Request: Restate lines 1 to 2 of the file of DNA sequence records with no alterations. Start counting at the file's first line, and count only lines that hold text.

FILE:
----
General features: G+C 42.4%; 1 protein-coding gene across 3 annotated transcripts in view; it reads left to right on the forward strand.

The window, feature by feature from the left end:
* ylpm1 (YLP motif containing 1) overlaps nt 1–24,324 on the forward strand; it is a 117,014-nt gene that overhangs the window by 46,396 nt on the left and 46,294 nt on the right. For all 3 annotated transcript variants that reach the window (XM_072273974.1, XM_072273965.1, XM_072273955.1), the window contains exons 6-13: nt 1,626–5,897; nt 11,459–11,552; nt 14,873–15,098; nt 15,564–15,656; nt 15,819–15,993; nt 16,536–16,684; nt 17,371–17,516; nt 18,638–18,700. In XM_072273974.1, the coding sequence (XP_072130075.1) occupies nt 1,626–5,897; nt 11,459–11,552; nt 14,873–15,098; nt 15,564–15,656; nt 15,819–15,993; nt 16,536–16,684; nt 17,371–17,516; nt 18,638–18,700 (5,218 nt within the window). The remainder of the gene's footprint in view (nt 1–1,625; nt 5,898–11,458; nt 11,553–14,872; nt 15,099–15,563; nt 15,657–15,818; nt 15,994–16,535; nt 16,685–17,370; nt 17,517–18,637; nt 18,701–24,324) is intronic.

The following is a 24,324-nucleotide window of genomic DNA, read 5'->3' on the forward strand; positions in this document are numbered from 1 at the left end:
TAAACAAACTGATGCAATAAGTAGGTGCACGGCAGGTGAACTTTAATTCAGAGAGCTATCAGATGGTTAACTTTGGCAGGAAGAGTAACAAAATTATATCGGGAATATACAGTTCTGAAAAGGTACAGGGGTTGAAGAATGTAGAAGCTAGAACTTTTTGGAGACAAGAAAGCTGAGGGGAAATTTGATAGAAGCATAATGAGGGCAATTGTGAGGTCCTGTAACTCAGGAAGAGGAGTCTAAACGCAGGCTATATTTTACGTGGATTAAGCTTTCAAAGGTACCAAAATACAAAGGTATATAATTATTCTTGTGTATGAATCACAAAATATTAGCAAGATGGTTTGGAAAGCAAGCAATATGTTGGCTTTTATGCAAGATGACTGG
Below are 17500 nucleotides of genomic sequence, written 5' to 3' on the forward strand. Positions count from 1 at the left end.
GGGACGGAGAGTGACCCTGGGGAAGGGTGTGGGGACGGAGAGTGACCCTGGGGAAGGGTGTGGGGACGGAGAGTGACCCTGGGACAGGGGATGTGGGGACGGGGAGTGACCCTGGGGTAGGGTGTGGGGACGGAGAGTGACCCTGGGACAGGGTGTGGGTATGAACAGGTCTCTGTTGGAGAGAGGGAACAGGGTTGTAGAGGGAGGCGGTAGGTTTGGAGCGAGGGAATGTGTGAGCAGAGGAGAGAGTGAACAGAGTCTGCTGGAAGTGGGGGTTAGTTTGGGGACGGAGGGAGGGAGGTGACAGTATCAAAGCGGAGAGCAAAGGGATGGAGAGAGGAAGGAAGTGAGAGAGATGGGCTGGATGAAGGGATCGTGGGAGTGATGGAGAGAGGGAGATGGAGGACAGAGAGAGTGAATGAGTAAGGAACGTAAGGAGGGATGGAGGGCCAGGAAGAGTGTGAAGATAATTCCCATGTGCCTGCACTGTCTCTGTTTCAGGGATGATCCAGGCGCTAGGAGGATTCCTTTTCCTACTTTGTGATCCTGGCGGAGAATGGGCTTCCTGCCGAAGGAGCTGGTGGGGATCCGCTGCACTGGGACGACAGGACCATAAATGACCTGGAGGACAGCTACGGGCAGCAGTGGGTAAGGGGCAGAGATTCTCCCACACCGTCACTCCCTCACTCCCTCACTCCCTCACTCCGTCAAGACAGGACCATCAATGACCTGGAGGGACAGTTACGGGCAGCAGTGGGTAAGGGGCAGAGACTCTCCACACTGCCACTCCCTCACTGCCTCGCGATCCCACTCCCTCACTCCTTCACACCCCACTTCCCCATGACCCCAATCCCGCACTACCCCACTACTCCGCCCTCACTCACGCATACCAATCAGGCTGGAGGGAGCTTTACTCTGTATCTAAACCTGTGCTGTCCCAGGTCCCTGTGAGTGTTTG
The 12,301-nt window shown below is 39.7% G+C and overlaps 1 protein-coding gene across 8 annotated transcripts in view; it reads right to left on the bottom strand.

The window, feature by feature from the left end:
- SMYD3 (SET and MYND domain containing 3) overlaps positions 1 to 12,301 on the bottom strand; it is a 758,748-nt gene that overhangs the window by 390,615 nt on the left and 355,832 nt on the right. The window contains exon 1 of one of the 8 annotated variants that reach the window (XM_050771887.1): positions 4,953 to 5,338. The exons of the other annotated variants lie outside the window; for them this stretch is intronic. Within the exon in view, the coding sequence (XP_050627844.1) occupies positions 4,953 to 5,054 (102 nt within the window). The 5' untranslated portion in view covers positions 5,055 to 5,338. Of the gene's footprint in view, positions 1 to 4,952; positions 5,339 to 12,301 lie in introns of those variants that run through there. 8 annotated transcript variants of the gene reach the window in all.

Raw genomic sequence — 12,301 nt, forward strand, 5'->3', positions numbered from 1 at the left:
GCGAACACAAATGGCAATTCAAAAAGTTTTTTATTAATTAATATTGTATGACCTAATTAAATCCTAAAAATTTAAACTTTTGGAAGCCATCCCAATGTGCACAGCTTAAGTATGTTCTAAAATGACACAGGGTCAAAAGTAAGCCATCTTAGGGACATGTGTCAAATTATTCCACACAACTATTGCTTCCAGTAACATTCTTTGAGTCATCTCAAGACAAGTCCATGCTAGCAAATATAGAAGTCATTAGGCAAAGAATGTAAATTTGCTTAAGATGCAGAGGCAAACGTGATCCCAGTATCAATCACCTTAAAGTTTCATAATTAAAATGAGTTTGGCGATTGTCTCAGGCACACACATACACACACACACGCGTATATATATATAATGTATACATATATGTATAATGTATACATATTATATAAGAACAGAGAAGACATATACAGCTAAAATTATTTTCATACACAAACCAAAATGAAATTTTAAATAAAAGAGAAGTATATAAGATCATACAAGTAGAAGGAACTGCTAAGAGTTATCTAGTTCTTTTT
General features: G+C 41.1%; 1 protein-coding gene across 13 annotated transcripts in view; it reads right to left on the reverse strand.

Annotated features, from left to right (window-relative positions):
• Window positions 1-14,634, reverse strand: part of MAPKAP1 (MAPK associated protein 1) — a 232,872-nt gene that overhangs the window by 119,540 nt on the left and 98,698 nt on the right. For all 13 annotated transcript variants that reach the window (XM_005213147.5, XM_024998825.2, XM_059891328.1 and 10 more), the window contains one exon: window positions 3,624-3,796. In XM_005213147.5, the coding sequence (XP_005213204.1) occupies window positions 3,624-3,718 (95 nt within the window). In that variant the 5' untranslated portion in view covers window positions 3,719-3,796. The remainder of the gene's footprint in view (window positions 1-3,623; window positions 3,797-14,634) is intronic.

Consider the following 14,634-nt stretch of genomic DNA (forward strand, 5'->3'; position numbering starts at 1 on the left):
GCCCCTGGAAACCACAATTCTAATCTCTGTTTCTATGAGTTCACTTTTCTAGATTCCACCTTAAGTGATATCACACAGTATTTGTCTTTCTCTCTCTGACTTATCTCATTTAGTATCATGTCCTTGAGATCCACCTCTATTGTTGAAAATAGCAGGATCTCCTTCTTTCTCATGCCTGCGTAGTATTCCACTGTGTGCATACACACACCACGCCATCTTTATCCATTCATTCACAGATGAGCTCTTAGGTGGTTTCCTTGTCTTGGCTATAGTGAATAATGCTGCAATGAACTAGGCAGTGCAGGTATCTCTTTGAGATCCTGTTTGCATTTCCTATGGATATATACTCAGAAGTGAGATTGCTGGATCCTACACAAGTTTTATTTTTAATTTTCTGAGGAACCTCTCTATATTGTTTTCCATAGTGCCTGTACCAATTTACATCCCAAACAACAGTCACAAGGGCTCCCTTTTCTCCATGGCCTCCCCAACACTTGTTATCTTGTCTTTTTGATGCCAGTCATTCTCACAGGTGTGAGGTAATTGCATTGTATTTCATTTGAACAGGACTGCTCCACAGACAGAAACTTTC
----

General features: G+C 42.4%; 1 protein-coding gene across 3 annotated transcripts in view; it reads left to right on the forward strand.

The window, feature by feature from the left end: